By Dirk Helbing, Bruno S. Frey, Gerd Gigerenzer, Ernst Hafen, Michael Hagner, Yvonne Hofstetter, Jeroen van den Hoven, Roberto V. Zicari, Andrej Zwitter – The digital revolution is in full swing. How will it change our world? The amount of data we produce doubles every year. In other words: in 2016 we produced as much data as in the entire history of humankind through 2015.

Every minute we produce hundreds of thousands of Google searches and Facebook posts. These contain information that reveals how we think and feel. Soon, the things around us, possibly even our clothing, also will be connected with the Internet. It is estimated that in 10 years’ time there will be 150 billion networked measuring sensors, 20 times more than people on Earth. Then, the amount of data will double every 12 hours.

Many companies are already trying to turn this Big Data into Big Money.

It can be expected that supercomputers will soon surpass human capabilities in almost all areas—somewhere between 2020 and 2060. Experts are starting to ring alarm bells.

One thing is clear: the way in which we organize the economy and society will change fundamentally. We are experiencing the largest transformation since the end of the Second World War; after the automation of production and the creation of self-driving cars the automation of society is next. With this, society is at a crossroads, which promises great opportunities, but also considerable risks. If we take the wrong decisions it could threaten our greatest historical achievements.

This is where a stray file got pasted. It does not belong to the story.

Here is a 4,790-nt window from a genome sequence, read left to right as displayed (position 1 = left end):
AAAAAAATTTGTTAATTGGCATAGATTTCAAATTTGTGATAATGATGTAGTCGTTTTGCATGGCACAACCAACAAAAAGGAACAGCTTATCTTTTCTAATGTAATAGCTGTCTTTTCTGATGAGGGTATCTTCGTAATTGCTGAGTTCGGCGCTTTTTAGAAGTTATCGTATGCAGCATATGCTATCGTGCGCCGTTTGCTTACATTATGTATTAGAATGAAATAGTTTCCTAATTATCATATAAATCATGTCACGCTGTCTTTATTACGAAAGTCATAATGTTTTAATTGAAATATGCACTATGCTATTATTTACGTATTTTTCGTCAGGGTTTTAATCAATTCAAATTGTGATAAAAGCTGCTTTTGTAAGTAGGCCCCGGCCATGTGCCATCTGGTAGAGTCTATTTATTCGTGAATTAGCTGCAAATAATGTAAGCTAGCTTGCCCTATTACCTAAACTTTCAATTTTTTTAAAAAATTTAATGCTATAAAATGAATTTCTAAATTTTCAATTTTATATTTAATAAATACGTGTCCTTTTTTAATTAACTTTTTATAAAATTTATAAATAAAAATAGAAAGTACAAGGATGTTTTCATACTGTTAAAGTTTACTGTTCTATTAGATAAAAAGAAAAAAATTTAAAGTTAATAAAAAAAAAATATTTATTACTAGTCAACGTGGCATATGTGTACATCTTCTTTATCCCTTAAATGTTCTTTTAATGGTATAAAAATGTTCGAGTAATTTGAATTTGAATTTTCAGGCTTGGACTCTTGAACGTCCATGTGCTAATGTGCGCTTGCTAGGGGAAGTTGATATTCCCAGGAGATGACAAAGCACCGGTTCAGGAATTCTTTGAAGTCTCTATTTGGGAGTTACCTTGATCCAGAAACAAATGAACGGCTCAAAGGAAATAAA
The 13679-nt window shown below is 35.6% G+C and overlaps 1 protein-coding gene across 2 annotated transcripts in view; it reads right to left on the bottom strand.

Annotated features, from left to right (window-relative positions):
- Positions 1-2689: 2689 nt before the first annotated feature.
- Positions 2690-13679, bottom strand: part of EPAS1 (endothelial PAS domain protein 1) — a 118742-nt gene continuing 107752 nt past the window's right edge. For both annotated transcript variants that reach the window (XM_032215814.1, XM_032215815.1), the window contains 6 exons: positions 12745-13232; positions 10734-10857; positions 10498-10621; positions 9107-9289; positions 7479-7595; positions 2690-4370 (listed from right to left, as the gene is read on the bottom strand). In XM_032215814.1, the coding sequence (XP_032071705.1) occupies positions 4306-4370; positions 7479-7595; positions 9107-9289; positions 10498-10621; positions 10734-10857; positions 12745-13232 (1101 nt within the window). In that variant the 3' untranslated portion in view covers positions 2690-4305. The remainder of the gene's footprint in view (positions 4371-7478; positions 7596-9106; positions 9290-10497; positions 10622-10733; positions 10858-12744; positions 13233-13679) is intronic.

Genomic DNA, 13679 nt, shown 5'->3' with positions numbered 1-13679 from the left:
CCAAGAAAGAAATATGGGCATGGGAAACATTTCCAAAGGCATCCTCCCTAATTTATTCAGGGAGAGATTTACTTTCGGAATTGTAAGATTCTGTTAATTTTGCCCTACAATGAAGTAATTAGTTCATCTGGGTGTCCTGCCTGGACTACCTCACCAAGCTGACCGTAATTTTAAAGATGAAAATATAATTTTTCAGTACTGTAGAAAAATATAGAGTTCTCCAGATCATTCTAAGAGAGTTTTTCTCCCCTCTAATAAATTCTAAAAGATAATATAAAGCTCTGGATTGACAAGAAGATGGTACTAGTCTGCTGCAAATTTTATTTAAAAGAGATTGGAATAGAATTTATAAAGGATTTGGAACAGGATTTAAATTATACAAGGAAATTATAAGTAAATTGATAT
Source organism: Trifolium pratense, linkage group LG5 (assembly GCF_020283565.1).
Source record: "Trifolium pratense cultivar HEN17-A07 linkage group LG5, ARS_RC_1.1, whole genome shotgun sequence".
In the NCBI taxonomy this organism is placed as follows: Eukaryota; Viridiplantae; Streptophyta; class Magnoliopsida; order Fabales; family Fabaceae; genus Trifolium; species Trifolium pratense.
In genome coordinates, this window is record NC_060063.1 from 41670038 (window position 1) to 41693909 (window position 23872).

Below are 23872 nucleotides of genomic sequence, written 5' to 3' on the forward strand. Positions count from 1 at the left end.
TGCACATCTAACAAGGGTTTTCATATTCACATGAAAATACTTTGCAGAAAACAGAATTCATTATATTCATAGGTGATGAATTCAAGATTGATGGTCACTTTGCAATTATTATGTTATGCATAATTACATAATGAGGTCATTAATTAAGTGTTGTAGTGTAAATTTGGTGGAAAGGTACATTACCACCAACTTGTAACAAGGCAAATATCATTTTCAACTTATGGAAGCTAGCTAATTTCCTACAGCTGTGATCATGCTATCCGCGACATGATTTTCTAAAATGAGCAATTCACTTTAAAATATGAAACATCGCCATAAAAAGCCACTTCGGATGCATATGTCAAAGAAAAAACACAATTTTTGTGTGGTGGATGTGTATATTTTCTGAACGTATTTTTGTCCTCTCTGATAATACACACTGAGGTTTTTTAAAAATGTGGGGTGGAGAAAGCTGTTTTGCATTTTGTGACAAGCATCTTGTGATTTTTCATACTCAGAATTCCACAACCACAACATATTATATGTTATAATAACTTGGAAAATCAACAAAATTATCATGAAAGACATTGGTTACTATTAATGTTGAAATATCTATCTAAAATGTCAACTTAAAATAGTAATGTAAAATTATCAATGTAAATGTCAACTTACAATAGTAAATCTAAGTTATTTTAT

.. our freedom is disappearing slowly, but surely—in fact, slowly enough that there has been little resistance from the population, so far. more> https://goo.gl/x7HsRQ

Updates from GE

Is Health Care Too Big To Fail? Or Is Failure Exactly What We Need?
By Sam Glick – There is a looming challenge facing U.S. hospitals, which are being forced either to reduce costs at the expense of creating potentially devastating impacts on their local communities, or take less aggressive cost-cutting measures and risk going broke.

The backdrop to this veritable Sophie’s Choice has developed through a series of public policy and market moves to shift financial risk onto local health systems that have little experience in such areas. When the hospital is the largest employer in many towns, with financing coming from insurance companies and mutual funds, we have the makings of 2008-financial-crisis-style systemic risk.